On Wednesday night, Hanley Ramirez received a flat, 78-mph knuckleball from R.A. Dickey of the Toronto Blue Jays, and, with one trademark, helmet-dislodging swing, launched a long home run over the Green Monster in left field. It was the 10th homer of the season for Ramirez, tying him with Seattle’s Nelson Cruz for the Major League lead, and equaling David Ortiz’s 2006 record for most round-trippers by a Red Sock before May 1st.
Naturally, when a player achieves something only done once before in franchise history, people begin to take notice. In the case of Ramirez, fans instantly began to wonder about the sustainability of his incredible pace, with many attempting to project just how many home runs he could possibly hit this season.
On a purely mathematical level, Hanley is currently on pace to hit 77 home runs, through a full 162-game slate. This, of course, would break the all-time single season record of 73, set by Barry Bonds in 2001. Obviously, that just isn’t going to happen. Eventually, pitchers will adjust to Ramirez, who, undoubtedly, will experience slumps throughout the season, as is the failure-based nature of baseball.
Moreover, Hanley has typically struggled to remain healthy for a full season and, in recent years, the left fielder has required occasional days off to rest his ageing body. For instance, in the past four full seasons, Ramirez has played 115 games on average, due to injury and subsequently cautious management of his playing time.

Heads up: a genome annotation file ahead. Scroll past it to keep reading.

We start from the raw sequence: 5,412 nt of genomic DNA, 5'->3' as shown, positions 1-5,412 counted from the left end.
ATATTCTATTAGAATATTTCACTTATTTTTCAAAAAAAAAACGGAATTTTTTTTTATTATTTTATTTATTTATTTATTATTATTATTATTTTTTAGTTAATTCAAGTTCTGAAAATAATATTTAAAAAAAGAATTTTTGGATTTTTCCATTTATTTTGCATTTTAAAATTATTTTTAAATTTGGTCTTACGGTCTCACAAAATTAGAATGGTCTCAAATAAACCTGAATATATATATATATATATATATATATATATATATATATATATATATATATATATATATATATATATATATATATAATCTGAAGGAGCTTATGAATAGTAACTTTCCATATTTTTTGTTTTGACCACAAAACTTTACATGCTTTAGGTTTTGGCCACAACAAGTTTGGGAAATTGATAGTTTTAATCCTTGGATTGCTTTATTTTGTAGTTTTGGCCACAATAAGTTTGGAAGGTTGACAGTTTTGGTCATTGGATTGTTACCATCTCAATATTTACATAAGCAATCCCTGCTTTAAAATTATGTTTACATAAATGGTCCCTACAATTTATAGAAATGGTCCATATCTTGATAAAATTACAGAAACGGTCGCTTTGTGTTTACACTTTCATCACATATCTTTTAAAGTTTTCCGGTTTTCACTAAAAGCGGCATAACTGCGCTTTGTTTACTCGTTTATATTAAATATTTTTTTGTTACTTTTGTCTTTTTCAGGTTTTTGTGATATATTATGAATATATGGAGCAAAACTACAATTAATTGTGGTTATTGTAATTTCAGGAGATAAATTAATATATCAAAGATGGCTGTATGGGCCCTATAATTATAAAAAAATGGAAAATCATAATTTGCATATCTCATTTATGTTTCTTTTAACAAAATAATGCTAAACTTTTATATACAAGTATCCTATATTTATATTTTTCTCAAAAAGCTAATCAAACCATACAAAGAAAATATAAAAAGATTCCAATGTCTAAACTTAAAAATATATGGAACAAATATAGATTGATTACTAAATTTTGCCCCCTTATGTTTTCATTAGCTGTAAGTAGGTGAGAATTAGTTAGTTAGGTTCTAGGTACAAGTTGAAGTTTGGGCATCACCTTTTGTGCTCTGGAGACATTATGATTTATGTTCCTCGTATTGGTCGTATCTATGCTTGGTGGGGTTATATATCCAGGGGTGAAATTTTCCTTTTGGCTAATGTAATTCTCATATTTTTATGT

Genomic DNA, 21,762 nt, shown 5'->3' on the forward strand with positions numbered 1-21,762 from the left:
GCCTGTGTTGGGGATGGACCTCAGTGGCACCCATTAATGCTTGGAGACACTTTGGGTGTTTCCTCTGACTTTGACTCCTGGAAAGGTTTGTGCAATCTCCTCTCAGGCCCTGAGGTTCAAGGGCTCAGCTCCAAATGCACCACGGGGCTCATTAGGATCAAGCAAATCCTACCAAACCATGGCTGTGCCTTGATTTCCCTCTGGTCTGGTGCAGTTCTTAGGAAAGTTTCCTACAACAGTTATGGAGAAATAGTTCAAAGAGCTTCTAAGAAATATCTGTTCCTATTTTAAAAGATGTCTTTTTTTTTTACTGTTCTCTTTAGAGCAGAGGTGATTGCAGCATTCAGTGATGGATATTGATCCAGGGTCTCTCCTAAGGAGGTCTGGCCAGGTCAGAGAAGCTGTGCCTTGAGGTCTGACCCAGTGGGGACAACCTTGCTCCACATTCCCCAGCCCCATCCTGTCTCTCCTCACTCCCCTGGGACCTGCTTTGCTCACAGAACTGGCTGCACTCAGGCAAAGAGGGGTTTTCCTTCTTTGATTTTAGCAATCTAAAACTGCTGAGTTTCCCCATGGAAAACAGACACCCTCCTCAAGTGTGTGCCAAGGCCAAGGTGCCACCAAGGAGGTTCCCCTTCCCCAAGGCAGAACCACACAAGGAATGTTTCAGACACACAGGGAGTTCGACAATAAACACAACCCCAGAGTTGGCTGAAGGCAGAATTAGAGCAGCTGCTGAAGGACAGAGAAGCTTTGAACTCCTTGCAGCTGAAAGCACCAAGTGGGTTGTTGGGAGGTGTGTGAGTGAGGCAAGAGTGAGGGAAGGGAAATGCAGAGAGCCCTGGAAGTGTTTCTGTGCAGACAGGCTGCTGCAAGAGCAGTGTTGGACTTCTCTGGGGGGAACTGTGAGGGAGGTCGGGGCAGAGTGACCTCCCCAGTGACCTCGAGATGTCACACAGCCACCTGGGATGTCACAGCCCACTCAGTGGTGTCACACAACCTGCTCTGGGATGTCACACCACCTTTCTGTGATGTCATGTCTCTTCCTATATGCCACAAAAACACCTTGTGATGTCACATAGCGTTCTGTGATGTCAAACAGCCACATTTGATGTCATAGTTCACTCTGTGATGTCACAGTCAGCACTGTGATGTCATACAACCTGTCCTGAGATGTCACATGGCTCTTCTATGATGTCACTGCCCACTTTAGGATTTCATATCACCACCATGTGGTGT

Interestingly, at his current pace, Hanley would hit 54 home runs through 115 games played, which, of course, would equal the Red Sox single-season record, set by Ortiz in 2006. However, such a figure seems unlikely in the long run of a Major League season. Ramirez can be a very streaky hitter, and his aggressive approach may lead to more strikeouts once pitchers begin to catch up in mid-season.
But, in the spirit of fair argument, it is important to point out that, through April, Hanley showed a large increase in line-drive percentage (33%) compared with his career average (21%), and currently has a batting average right around .300 despite a BABIP in the low .230s. This suggests that, in the early going, Ramirez has been a flat-out better hitter than what he was in recent seasons; perhaps better in April 2015 than he has been at any point throughout his career.
Furthermore, 30.3% of Hanley’s fly balls this season have resulted in home runs, which, considering the league average of 9.5%, is quite astonishing, and indicates his fresh determination to take advantage of the famous left field wall at Fenway, which can convert even the laziest of flies into a homer. Whilst, overall, Ramirez has hit better on the road this year, his swing has seemingly been transformed due to the temptation of the Green Monster, with 80% of his home runs so far going to left field, compared with 53% last season, which he spent with the Dodgers.
Therefore, where pitchers adjusting and Hanley slumping may detract from his ultimate home run total in 2015, a new pull approach and the friendly confines of Fenway may make up the difference. Thus, while Bonds’ record won’t come under threat, and Ortiz’s franchise mark should remain intact, Hanley Ramirez, health-permitting, may well hit between 45 and 50 home runs this year, which would be one of the top five home run-hitting seasons in Red Sox history.